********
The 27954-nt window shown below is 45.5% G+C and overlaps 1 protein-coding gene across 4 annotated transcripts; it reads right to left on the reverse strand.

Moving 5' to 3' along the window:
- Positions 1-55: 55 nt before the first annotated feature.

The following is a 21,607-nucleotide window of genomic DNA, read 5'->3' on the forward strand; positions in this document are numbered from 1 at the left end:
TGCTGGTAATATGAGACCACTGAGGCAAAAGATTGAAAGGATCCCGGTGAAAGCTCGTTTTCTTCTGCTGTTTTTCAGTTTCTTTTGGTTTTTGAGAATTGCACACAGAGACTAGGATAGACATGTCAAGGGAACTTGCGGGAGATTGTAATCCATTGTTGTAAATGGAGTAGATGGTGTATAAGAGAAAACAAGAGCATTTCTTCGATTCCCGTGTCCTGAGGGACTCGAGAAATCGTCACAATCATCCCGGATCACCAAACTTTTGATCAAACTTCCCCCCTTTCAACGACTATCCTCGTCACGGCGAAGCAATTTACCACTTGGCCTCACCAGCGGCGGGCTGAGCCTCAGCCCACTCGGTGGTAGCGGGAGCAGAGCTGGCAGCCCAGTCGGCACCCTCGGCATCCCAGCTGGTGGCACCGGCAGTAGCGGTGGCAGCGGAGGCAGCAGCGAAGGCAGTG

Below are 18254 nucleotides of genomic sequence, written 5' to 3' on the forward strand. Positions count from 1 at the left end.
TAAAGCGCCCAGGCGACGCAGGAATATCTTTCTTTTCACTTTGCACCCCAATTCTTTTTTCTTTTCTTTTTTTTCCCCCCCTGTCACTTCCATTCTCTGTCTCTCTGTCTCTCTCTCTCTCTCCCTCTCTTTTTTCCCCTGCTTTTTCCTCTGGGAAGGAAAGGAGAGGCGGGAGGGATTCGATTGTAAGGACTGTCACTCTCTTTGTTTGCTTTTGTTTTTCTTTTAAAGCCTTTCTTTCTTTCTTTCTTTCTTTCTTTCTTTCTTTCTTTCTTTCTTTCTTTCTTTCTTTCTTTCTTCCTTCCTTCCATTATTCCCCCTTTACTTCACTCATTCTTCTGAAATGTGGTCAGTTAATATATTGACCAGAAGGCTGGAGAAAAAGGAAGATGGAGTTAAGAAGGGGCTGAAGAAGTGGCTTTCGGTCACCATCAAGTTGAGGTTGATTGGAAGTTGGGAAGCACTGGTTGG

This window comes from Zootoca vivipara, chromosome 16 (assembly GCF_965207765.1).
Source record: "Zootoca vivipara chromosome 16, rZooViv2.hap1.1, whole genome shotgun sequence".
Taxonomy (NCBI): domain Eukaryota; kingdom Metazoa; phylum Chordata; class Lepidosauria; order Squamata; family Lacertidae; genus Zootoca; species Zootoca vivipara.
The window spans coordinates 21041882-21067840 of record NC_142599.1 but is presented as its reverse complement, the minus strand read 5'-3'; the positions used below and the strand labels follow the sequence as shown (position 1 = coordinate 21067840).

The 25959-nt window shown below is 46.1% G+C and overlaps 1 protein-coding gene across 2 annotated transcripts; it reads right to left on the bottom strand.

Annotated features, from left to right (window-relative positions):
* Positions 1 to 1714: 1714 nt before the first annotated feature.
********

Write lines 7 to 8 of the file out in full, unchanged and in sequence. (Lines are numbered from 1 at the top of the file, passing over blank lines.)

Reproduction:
TAAAGCGCCCAGGCGACGCAGGAATATCTTTCTTTTCACTTTGCACCCCAATTCTTTTTTCTTTTCTTTTTTTTCCCCCCCTGTCACTTCCATTCTCTGTCTCTCTGTCTCTCTCTCTCTCTCCCTCTCTTTTTTCCCCTGCTTTTTCCTCTGGGAAGGAAAGGAGAGGCGGGAGGGATTCGATTGTAAGGACTGTCACTCTCTTTGTTTGCTTTTGTTTTTCTTTTAAAGCCTTTCTTTCTTTCTTTCTTTCTTTCTTTCTTTCTTTCTTTCTTTCTTTCTTTCTTTCTTTCTTTCTTCCTTCCTTCCATTATTCCCCCTTTACTTCACTCATTCTTCTGAAATGTGGTCAGTTAATATATTGACCAGAAGGCTGGAGAAAAAGGAAGATGGAGTTAAGAAGGGGCTGAAGAAGTGGCTTTCGGTCACCATCAAGTTGAGGTTGATTGGAAGTTGGGAAGCACTGGTTGG

This window comes from Zootoca vivipara, chromosome 16 (assembly GCF_965207765.1).